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[...] High linkage disequilibrium can come either from an isolated population (for example, an island whose residents are all descendents of shipwreck survivors) or the relatively recent mixture of separate populations.
Bray and his colleagues did find evidence of elevated linkage disequilibrium in the Ashkenazi Jewish population, but were able to show that this matches signs of interbreeding or 'admixture' between Middle Eastern and European populations.
Our analysis indeed revealed higher European admixture than predicted from previous Y-chromosome analyses.
[...]" Gil Atzmon, Li Hao, Itsik Pe'er, Christopher Velez, Alexander Pearlman, Pier Francesco Palamara, Bernice Morrow, Eitan Friedman, Carole Oddoux, Edward Burns, Harry Ostrer.Excerpts: "Different communities of Jews around the world share more than just religious or cultural practices -- they also have strong genetic commonalities, according to the largest genetic analysis of Jewish people to date.But the study also found strong genetic ties to non-Jewish groups, with the closest genetic neighbours on the European side being Italians, and on the Middle Eastern side the Druze, Bedouin and Palestinians.Here, genome-wide analysis of seven Jewish groups (Iranian, Iraqi, Syrian, Italian, Turkish, Greek, and Ashkenazi) and comparison with non-Jewish groups demonstrated distinctive Jewish population clusters, each with shared Middle Eastern ancestry, proximity to contemporary Middle Eastern populations, and variable degrees of European and North African admixture.Two major groups were identified by principal component, phylogenetic, and identity by descent (IBD) analysis: Middle Eastern Jews and European/Syrian Jews.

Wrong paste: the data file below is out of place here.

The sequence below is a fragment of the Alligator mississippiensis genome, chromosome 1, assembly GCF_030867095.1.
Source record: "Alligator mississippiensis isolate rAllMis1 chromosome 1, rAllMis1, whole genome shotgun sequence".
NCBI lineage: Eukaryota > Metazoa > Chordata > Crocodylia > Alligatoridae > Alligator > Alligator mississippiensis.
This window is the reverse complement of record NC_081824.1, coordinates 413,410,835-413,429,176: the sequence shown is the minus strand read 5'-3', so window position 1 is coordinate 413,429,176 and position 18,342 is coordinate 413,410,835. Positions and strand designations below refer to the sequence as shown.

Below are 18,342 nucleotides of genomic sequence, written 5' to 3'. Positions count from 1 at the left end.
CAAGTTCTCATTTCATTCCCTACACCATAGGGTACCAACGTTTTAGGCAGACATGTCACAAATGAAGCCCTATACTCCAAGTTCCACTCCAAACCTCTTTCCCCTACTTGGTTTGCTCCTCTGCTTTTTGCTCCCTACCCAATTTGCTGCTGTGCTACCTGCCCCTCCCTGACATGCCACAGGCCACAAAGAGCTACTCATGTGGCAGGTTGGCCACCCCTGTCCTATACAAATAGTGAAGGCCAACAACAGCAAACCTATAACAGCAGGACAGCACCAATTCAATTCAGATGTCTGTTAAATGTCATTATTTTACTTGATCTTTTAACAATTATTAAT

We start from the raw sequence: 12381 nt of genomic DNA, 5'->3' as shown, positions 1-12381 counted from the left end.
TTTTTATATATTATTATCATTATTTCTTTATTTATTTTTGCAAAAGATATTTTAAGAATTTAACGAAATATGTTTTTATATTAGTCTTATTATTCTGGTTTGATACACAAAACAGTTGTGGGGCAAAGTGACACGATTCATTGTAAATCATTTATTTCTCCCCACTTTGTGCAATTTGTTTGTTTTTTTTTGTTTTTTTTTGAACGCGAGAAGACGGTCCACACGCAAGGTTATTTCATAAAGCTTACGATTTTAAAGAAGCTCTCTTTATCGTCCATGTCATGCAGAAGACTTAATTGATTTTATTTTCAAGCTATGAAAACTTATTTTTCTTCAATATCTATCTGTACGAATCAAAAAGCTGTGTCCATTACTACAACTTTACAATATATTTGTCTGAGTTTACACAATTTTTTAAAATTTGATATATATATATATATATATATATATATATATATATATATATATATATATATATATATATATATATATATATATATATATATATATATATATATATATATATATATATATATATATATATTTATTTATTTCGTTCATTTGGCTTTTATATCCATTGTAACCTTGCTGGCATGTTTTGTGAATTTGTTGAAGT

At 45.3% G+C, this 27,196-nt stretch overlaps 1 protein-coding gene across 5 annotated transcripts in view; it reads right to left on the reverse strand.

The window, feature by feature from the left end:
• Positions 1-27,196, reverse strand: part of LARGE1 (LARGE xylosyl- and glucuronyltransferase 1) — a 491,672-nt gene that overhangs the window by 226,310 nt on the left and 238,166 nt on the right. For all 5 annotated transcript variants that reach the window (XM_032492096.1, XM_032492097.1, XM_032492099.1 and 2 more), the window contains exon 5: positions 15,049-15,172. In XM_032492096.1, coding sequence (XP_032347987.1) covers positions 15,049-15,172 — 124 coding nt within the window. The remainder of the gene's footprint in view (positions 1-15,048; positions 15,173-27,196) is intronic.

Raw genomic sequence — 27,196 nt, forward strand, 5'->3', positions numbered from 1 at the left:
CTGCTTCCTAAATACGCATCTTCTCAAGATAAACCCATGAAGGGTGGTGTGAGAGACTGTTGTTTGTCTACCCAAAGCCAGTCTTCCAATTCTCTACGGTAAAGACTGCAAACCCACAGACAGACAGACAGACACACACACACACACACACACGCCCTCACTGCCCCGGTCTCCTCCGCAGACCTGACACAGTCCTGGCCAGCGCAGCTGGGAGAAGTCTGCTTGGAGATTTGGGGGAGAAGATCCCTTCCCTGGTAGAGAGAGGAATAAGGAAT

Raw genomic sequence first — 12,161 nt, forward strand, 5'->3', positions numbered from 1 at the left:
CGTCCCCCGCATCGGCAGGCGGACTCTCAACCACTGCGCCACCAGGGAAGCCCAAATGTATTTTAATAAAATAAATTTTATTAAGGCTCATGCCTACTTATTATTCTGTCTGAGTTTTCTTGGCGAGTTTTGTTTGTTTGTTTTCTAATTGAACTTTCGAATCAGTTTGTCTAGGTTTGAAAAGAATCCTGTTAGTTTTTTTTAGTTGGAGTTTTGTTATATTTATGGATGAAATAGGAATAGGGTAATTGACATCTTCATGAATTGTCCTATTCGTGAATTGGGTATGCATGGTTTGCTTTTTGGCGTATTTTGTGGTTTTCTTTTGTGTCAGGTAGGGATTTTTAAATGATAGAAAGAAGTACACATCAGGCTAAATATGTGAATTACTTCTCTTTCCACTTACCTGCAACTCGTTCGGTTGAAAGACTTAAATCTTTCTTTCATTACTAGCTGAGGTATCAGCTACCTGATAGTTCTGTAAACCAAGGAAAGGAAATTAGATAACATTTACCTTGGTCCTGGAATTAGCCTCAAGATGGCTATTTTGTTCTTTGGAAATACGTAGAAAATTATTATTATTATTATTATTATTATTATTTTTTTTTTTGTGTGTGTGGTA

In addition, analyses of disease-related genes of higher prevalence in the Ashkenazi Jewish population indicate that only a minority of traits show signs of positive selection, suggesting that most have arisen through random genetic drift.